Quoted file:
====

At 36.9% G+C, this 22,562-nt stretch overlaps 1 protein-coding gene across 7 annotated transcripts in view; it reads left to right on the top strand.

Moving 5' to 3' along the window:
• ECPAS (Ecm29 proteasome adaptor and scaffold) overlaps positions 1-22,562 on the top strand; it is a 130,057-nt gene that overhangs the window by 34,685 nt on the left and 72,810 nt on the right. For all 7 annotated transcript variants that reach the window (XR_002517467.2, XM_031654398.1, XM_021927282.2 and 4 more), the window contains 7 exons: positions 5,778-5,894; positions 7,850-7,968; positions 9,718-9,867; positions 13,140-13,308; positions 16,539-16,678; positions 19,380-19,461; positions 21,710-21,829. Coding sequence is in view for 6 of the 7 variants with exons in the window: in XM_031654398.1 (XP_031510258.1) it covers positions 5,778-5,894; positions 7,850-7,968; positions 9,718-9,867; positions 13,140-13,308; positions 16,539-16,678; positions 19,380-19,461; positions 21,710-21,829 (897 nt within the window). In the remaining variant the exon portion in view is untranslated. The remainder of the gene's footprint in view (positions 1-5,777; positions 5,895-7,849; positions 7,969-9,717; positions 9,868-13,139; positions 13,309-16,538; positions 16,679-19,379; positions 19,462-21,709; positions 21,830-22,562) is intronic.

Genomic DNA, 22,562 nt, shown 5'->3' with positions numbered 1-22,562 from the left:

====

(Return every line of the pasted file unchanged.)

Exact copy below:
At 36.9% G+C, this 22,562-nt stretch overlaps 1 protein-coding gene across 7 annotated transcripts in view; it reads left to right on the top strand.

Moving 5' to 3' along the window:
• ECPAS (Ecm29 proteasome adaptor and scaffold) overlaps positions 1-22,562 on the top strand; it is a 130,057-nt gene that overhangs the window by 34,685 nt on the left and 72,810 nt on the right. For all 7 annotated transcript variants that reach the window (XR_002517467.2, XM_031654398.1, XM_021927282.2 and 4 more), the window contains 7 exons: positions 5,778-5,894; positions 7,850-7,968; positions 9,718-9,867; positions 13,140-13,308; positions 16,539-16,678; positions 19,380-19,461; positions 21,710-21,829. Coding sequence is in view for 6 of the 7 variants with exons in the window: in XM_031654398.1 (XP_031510258.1) it covers positions 5,778-5,894; positions 7,850-7,968; positions 9,718-9,867; positions 13,140-13,308; positions 16,539-16,678; positions 19,380-19,461; positions 21,710-21,829 (897 nt within the window). In the remaining variant the exon portion in view is untranslated. The remainder of the gene's footprint in view (positions 1-5,777; positions 5,895-7,849; positions 7,969-9,717; positions 9,868-13,139; positions 13,309-16,538; positions 16,679-19,379; positions 19,462-21,709; positions 21,830-22,562) is intronic.

Genomic DNA, 22,562 nt, shown 5'->3' with positions numbered 1-22,562 from the left: